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What are the requirements for invoice discounting?


Invoice discounting is a means of unlocking working capital tied up in invoices by selling them to a factor. With an invoice discounting agreement the business remains fully in charge of customer communication, sales ledger and debt collection, which allows greater control and confidentiality as well as providing a higher return. However, invoice discounting requirements are more stringent than for an invoice factoring agreement. Usual criteria are an annual turnover of at least £500,000 (and sometimes £1 million), a minimum net worth of £30,000 and a proven history of profitability. You must also have well established resources and procedures in place to manage all financial administration, a reasonable spread of customers and be subject to regular auditing by your invoice discounting provider.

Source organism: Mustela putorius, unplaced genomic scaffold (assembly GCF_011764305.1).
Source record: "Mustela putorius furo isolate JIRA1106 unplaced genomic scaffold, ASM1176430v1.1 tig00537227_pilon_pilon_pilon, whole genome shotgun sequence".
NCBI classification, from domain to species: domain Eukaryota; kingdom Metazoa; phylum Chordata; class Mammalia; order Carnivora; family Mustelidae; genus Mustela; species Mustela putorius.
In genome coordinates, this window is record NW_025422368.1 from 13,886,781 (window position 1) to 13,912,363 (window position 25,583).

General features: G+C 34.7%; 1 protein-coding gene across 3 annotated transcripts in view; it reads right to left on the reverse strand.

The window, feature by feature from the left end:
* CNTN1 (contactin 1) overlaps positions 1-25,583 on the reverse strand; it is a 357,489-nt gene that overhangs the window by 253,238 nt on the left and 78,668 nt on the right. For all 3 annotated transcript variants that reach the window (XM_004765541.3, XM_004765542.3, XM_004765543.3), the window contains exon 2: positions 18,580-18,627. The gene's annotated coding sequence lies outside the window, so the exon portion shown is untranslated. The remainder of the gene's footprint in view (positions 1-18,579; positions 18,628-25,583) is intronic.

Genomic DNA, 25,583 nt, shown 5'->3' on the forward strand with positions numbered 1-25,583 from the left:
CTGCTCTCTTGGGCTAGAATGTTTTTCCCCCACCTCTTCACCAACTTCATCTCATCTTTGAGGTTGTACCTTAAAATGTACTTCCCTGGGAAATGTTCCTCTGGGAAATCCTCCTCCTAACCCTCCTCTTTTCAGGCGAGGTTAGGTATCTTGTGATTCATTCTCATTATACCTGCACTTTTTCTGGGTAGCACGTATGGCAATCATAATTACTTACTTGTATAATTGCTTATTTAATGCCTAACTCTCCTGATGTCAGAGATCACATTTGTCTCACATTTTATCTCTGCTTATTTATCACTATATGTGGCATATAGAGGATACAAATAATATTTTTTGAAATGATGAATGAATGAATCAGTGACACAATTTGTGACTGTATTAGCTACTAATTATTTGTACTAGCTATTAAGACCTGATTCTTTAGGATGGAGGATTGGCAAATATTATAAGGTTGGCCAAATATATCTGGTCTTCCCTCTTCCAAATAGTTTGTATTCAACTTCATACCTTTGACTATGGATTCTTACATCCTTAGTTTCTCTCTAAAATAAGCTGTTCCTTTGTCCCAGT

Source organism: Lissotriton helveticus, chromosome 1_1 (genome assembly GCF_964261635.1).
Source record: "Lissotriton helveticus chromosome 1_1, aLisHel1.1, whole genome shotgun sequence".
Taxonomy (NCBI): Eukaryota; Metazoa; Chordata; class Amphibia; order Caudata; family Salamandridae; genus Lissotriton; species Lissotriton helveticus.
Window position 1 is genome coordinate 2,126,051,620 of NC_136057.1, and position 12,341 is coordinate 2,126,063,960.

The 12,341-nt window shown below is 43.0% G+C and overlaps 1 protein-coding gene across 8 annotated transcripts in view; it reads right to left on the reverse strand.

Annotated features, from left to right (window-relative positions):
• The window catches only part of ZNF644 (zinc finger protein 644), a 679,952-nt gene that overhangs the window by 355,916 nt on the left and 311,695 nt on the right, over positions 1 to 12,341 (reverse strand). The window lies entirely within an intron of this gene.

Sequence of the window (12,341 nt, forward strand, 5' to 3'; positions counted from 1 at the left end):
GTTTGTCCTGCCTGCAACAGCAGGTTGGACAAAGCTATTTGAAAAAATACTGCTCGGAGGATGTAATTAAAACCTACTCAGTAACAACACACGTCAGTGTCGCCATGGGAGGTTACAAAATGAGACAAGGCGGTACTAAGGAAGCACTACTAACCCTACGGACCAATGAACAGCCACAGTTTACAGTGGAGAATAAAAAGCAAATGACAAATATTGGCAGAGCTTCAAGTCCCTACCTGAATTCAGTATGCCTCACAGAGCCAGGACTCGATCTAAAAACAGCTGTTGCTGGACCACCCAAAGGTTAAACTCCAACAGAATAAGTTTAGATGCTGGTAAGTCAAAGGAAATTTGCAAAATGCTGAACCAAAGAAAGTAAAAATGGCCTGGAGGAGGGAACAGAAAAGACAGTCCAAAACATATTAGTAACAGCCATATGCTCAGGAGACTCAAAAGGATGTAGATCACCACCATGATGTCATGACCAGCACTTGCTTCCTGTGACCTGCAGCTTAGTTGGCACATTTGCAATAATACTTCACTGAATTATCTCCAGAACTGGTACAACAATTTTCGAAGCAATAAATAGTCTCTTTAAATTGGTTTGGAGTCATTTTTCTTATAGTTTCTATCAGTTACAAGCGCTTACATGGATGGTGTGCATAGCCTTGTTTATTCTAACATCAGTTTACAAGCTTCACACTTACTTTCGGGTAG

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  • Why turn to a factor rather than seek a bank loan?
  • How does a factoring finance arrangement work?
  • Who collects the debt due, the factor or my business?
  • What's the difference between factoring with recourse and factoring without recourse?
  • Does factoring require a minimum number of invoices?
  • What does a factoring company do in the case of nonpayment?
  • Do my customers know of the factor’s involvement?
  • Is there any collateral requirement for factoring?
  • How quickly can I access cash for the invoices I sell to a factor?
  • Who do I turn to if I have a dispute with my factoring company?
  • I have overseas clients; can I factor international invoices?
  • Is it easy to terminate a factoring arrangement?
  • What regulations apply to factoring companies?
  • What does working capital mean to your business?
  • What is the difference between factoring and bill discounting?
  • What is credit insurance?
  • What is export factoring?
  • What is the difference between invoice factoring and merchant cash advance?
  • What is the difference between factoring and securitisation?